Sep 1, 2010

What I Wish I'd Known (Janssen)

I think my parents did an excellent job teaching me about money and finances growing up, but there are two categories where I felt like I didn't have any frame of reference until I was well into my college career.

1) I had no idea what a reasonable adult job paid. Was $100,000 a year a lot? A little? Could you live a decent life on $15,000 a year? And what kinds of jobs paid good salaries? I mean, I assumed a doctor or a lawyer made pretty good money and a teacher made less, but I didn't know HOW much less or how much was "pretty good money."

2) How much did a house cost? I had no idea until a few years ago what either of the houses we lived in growing up cost or how they related, percentage wise, to my parents' income. I remember seeing signs for neighborhoods that said things like "Houses starting in the $250s" and thinking "well, that can't be two hundred and fifty dollars, but it certainly can't be two hundred and fifty THOUSAND could it?" I was just completely clueless.

What financial information do you wish someone had shared with you?

14 comments:

Kimberly F. said...

I had the same first problem as you. My dad refused to tell his children how much he made, so I never knew what salary enabled us to live our solid middle class lives.

I eventually found out but I was in college by that time.

Kelly J. said...

Both of these were on my list, too. And since I grew up in a single parent household...in a house that my mom didn't own...it was so difficult figuring it out.

That said, I still grapple with both of them. I know we did well with the second, but the first still kills me. Maybe when we're a dual income household it'll be different, but for now, I just continue to be blissfully ignorant and live within my means...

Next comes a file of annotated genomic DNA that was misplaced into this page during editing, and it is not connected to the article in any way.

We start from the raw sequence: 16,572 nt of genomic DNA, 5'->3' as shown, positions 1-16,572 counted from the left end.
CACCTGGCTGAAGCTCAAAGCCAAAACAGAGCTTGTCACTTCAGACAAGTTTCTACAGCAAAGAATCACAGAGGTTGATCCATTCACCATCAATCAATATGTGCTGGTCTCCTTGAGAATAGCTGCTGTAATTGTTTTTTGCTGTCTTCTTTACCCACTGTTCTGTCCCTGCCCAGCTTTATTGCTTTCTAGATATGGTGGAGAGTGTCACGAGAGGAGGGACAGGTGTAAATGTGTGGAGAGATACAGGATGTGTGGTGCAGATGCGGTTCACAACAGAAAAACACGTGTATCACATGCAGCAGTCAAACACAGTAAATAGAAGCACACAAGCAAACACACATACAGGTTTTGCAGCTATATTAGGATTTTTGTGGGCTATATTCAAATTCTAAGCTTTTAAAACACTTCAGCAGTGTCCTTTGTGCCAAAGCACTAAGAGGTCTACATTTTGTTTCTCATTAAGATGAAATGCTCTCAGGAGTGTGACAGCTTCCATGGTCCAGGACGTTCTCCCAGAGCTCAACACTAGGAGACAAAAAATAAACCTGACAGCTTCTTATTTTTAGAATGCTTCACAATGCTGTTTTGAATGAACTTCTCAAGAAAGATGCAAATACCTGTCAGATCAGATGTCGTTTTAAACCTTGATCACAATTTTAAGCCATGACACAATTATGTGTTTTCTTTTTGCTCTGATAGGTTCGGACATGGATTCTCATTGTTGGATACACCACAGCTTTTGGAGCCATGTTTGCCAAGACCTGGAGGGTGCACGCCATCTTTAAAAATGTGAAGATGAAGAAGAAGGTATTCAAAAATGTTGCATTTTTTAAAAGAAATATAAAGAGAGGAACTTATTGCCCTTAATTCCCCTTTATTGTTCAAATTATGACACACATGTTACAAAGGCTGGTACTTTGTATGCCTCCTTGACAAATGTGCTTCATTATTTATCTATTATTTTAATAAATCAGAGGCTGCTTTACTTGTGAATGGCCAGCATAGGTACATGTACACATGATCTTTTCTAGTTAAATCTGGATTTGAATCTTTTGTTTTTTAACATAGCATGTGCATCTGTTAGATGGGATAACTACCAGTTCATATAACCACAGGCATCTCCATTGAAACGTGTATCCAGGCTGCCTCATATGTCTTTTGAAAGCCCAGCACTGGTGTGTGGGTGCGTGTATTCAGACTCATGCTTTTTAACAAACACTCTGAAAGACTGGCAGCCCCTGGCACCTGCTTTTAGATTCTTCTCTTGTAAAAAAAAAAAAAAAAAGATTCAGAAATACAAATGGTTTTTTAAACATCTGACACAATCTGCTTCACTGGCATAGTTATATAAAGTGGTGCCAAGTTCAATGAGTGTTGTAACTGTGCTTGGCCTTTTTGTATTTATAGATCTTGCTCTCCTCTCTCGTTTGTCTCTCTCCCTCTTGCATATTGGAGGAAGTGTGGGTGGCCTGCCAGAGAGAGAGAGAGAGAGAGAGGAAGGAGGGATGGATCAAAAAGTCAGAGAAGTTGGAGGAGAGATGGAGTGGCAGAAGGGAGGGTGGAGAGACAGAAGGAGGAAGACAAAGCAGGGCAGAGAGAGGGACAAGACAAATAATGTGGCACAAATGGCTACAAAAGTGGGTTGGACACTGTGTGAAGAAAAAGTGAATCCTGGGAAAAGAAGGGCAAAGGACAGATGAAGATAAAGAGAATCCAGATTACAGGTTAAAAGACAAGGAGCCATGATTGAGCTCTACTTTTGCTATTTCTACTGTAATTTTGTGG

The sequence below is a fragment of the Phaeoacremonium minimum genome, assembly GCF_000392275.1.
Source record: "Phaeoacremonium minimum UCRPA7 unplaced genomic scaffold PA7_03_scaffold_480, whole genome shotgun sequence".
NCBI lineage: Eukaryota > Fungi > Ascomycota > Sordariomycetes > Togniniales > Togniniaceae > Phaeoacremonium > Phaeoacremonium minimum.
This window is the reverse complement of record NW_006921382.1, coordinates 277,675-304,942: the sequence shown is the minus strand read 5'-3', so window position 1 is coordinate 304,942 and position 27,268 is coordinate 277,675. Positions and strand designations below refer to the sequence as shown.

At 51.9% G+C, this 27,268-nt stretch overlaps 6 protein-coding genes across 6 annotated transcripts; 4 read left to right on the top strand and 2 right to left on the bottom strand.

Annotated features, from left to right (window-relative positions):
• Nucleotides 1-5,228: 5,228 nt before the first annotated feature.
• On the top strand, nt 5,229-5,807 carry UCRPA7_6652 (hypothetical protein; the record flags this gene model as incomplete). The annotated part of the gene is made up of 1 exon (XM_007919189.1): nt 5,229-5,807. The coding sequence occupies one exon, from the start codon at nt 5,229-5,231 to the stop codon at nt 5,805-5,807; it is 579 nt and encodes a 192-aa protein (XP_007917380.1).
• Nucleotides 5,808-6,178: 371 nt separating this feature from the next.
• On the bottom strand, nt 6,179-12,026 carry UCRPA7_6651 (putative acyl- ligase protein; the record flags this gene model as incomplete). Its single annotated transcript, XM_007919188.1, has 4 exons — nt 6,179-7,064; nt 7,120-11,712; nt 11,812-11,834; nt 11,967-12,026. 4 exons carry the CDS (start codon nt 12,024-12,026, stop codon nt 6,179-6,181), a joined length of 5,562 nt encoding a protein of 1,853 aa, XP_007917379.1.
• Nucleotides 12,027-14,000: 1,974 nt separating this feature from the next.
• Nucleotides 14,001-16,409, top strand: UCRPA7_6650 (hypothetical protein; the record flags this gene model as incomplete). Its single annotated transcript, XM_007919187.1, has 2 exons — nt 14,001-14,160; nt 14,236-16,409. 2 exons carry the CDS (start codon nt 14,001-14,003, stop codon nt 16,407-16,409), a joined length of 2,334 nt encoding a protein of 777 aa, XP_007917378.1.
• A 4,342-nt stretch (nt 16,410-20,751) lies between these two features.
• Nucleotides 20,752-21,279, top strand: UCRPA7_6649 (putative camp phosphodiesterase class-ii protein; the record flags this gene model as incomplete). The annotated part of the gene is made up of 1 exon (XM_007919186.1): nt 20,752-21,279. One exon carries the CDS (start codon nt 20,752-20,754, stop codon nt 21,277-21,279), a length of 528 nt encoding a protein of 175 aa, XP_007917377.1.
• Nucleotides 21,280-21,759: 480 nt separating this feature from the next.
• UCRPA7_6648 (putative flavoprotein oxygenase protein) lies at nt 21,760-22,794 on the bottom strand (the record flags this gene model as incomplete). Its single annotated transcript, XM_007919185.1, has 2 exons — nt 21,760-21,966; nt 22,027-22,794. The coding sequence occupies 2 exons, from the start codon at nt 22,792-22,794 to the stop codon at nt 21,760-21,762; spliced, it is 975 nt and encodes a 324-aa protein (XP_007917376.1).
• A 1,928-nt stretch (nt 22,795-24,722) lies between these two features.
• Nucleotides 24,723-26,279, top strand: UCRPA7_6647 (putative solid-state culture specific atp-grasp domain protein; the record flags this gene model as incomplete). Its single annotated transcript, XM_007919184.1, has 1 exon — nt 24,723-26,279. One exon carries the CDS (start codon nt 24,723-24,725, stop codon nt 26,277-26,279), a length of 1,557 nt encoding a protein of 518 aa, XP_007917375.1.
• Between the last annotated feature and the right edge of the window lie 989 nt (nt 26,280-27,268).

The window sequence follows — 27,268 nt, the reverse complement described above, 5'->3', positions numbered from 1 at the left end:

The one I didn't know was renting. When I first was moving to Austin, I had NO IDEA what a reasonable rent was. In Iowa, I rented a house for $300 a month. What was reasonable in a big city for a studio? In a city I knew nothing about?

Tara said...

I wish I had known how to balance a check book and how to use a credit card (ie. how interest works, etc.).

Strong Family - said...

My boys decided a couple of weeks ago that they were going to save up to buy a house together. A 2-story house. They're 7 and 9 years old. They figured it would take about a year or so. I told them how much our house cost and we talked about how much they earn from doing chores (about $1 a week). They did the math. So then my 7-year-old decided that he needed a job. A job that paid enough for a house. He thought he could be a bug exterminator because he already knows how to kill fire ant piles. Needless to say, we had a really good discussion about how much money you make in an adult job, why a college education is important, and how much a house costs.

Strong Family - said...

Oh, and I wish I would have known that with a credit card it is much better to pay the minimum balance when it is due than to wait a month to pay off the whole balance. I didn't understand how that would hurt your credit.